Business & Finance

Fortune September 15, 2017

FORTUNE covers the entire field of business, including specific companies and business trends, tech innovation prominent business leaders, and new ideas shaping the global marketplace. FORTUNE is particularly well known for its exceptionally reliable annual rankings of companies. FORTUNE furthers understanding of the economy, provides implementable business strategy, and gives you the practical knowledge you need to maximize your own success. Fortune currently publishes 3 double issues. Each count as two of 12 issues in an annual subscription.

United States
Meredith Corporation
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12 Issues

in this issue

2 min.
no margin, no mission

THERE IS PERHAPS no more central component to the free enterprise system than the profit margin. That margin allows companies to keep running, growing, and investing in the future. That’s Capitalism 101. And it’s a notion that’s worked pretty darn well over the centuries, lifting people out of poverty and broadly raising the standard of living. So you might not be shocked to learn that, increasingly, that same incentive is driving another worthwhile enterprise as well: Call it everyday problem solving. A positive operating margin, after all, can encourage a company to invest in addressing a societal challenge—be it environmental, economic, health-related, or something else—just as it might steer it to selling widgets, or WaaS (widgets as a service). As Aetna CEO Mark Bertolini framed it to me in a recent phone…

3 min.
football absorbs a knockout blow

ATHLETICS IT WAS A FINDING heard around the sports world. Researchers at Boston University announced in July that they had detected evidence of chronic traumatic encephalopathy (CTE) in 110 donated brains of former NFL players. They had studied 111. The result suffered from selection bias—the brains had been donated because those men had demonstrated symptoms of the degenerative brain disease—but the report’s ironclad takeaway is that the illness is far more prevalent in pro football players, subject to years of repeated hits to the head, than in the general public. The unavoidable conclusion: Football’s concussion problem is far worse than originally thought. The results highlight an existential crisis for America’s most popular sport. This fall, NFL fans will have to wonder whether the next bonecrunching tackle they see on the gridiron will…

1 min.

▪ HEALTH CARE THE COST OF TRANSPLANTS Organ and tissue transplants can be both hard to come by and extremely expensive. (The cost for the average heart transplant can approach $1.4million.) More than 116,000 Americans are waiting to receive a transplant, and about 20 die each day during the wait. Soon, researchers hope that new science (including advances in harvesting organs from pigs) will decrease price tags and long wait times. ▪ INEQUALITY WATCH WAGE GROWTH LOOKS GREAT—AT THE TOP New research by Thomas Piketty, Emmanuel Saez, and Gabriel Zucman found that wages grew much faster in recent years for the highest U.S. earners. That’s a dramatic departure from the past: From 1946 to 1980, lower-wage workers made greater gains. ▪ CLIMATE CHANGE FLOOD INSURANCE DEBT IS RISING The long underwater National Flood Insurance Program (NFIP) will incur…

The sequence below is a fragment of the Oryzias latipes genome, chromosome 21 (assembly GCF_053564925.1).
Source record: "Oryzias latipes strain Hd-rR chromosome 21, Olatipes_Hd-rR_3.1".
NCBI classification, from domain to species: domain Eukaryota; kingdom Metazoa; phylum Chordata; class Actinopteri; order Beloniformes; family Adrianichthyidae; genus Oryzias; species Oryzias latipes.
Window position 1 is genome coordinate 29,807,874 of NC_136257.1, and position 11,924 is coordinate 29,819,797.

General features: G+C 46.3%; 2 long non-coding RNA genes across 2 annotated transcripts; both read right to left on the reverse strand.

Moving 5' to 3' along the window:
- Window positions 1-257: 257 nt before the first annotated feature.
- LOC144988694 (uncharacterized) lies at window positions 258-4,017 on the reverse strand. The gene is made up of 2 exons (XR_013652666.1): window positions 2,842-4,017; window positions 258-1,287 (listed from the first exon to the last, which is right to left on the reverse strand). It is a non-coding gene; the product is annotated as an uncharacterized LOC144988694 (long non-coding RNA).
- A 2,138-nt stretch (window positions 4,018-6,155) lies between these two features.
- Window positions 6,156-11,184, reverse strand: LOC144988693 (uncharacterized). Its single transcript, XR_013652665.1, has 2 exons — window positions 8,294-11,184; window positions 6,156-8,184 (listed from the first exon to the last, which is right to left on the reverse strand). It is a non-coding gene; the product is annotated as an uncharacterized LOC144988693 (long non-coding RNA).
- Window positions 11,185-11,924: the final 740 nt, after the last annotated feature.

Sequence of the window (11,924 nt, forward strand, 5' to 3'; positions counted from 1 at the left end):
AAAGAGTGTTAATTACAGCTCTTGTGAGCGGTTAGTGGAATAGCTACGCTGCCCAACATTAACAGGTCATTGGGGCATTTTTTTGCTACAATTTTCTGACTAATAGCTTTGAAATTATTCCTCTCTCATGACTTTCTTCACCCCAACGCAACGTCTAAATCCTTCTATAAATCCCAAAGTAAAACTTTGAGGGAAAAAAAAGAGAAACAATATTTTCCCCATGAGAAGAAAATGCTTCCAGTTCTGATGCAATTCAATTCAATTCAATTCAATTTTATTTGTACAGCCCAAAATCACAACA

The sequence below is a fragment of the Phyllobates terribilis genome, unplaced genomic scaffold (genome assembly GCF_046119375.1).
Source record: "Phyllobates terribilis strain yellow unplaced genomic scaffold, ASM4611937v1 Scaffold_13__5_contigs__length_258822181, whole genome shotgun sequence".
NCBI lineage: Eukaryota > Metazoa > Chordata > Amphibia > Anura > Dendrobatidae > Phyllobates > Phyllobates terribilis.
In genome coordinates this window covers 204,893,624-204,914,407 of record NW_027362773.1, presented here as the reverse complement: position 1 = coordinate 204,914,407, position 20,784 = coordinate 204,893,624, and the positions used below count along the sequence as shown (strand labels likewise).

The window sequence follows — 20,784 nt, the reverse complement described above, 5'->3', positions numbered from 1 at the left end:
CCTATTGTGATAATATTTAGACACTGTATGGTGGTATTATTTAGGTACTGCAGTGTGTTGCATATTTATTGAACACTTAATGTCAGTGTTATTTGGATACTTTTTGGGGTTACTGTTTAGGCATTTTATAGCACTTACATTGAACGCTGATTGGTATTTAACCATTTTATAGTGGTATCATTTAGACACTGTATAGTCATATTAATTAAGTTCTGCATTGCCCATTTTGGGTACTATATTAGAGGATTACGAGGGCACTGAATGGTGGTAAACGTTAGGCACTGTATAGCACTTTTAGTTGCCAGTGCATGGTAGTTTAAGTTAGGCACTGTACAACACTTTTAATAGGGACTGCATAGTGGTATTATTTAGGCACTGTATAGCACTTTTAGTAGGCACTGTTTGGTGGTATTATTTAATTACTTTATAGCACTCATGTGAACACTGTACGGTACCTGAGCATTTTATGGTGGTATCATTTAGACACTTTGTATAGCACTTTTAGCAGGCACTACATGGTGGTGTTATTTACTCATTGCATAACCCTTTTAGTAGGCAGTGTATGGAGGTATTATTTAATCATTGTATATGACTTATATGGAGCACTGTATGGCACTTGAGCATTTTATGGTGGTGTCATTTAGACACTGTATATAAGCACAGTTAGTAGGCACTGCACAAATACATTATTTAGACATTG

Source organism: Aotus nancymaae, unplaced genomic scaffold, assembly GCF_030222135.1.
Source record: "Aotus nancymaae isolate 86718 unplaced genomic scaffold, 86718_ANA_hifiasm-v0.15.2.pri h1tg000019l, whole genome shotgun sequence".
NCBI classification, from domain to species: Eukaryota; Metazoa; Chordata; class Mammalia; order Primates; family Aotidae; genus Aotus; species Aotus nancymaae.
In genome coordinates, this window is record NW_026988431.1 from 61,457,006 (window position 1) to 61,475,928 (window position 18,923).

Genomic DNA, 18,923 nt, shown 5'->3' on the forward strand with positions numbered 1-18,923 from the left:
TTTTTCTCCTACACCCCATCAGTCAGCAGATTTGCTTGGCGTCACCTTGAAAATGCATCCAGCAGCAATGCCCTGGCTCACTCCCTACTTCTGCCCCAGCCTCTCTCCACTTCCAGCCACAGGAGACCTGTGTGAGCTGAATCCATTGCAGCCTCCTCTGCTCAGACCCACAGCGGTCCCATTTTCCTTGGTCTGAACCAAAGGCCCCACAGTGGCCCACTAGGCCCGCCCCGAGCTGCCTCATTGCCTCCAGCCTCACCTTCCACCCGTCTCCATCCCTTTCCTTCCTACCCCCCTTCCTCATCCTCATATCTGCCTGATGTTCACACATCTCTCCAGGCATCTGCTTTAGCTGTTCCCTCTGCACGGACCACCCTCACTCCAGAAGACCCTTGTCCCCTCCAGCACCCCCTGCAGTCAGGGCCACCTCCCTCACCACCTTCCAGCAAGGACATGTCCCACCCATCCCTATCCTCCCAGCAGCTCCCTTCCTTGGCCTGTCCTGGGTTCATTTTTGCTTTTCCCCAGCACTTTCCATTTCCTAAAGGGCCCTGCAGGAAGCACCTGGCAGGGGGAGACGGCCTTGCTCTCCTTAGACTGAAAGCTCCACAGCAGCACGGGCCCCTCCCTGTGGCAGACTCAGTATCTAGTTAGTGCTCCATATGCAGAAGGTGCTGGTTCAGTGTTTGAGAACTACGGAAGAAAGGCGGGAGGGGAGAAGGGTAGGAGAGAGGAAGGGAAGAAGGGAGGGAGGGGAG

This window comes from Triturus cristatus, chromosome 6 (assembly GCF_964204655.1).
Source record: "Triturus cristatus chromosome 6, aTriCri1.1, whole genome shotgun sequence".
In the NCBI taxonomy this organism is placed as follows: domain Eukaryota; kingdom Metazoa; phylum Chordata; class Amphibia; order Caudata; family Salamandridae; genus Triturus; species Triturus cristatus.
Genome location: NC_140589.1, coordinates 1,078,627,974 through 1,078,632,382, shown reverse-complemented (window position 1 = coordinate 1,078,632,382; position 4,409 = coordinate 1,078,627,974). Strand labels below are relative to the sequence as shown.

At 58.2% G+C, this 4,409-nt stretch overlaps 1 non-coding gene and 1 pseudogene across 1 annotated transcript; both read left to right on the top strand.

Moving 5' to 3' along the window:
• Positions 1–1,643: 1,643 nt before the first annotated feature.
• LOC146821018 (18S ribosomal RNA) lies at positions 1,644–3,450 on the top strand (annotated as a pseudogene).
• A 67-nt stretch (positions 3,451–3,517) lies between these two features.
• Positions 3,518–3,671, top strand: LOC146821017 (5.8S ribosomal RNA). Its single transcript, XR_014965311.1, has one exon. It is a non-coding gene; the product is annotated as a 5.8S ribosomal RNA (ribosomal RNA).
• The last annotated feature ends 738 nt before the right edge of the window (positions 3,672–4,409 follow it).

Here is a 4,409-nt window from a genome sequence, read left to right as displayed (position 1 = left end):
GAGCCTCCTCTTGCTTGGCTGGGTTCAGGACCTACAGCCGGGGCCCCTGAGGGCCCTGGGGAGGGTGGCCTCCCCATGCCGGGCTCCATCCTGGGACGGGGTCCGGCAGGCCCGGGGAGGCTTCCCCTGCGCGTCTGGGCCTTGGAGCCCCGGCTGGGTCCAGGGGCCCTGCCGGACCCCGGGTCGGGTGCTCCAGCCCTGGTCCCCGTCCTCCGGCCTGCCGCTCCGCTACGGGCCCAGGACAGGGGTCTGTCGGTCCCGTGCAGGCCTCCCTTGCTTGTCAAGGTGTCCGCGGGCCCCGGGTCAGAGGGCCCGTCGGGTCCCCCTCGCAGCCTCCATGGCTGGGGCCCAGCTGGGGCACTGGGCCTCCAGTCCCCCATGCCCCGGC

2 min.
the bull case for uber’s new chief executive

HAIL MARY SCANDAL-PLAGUED UBER announced it had selected a new CEO in late August, and while it’s too early to say whether Expedia chief Dara Khosrowshahi will save the unprofitable ride-sharing behemoth from itself, early indicators are encouraging. Under Khosrowshahi, Expedia appeared on Fortune’s list of best workplaces in tech, and its staff is 50% women—a promising sign for those worried about the sexism allegations that have roiled Uber. Investors hope Khosrowshahi, who immigrated to the U.S. as a refugee from Iran at age 9, will put a more sympathetic face on the hard-charging company—and help it start making money, en route to an IPO. KHOSROWSHAHI IS AN EX-BANKER (formerly of Allen & Co.), a grownup (he’s 48), and grounded in the making-moneymatters ethos of media titan Barry Diller, for whom he…

1 min.
businesses have hiked prices (way)up

A BLOCKBUSTER new study has found that businesses are increasing their markups—the difference between the marginal cost for a product and its price. Study authors Jan De Loecker and Jan Eeckhout found that the average markup has exploded since 1980 (see chart). What’s happening? Too little competition and too much power for a few players lets companies drive up prices without being undercut, the authors say. The result, they argue, is less output, lower wages, and less workforce participation. Not everyone agrees with the thesis. But count on “market power” being the next buzz term in the economy. HOLLYWOOD WRAPS ONE OF ITSWORST SUMMERS EVER THERE ARE some things even Wonder Woman can’t save. Once Hollywood’s best season, the summer box office has cooled of late, as a glut of expensive action…

1 min.
big food swallows the meal-kit hype

LUNCH BOX BLUE APRON’S June IPO was so dismal, it has cast a pall over the entire (very crowded) meal-kit industry. But whispers of a bubble haven’t stopped Big Food players from diving into the $4.6 billion market for DIY food-delivery services. In May, Campbell Soup backed Chef ’d with a $10 million investment while Unilever led a $9 million funding round for Sun Basket. In June, Nestlé acquired a minority interest in Freshly, leading a $77 million investment round. To pile on, at least seven grocers have made inroads in the business as well, including Kroger, which recently launched its own meal-kit brand, called Prep+Pared. As the deals keep flowing, industry watchers warn of a coming shakeout—particularly as Amazon makes its own foray into the space. But there’s a method to…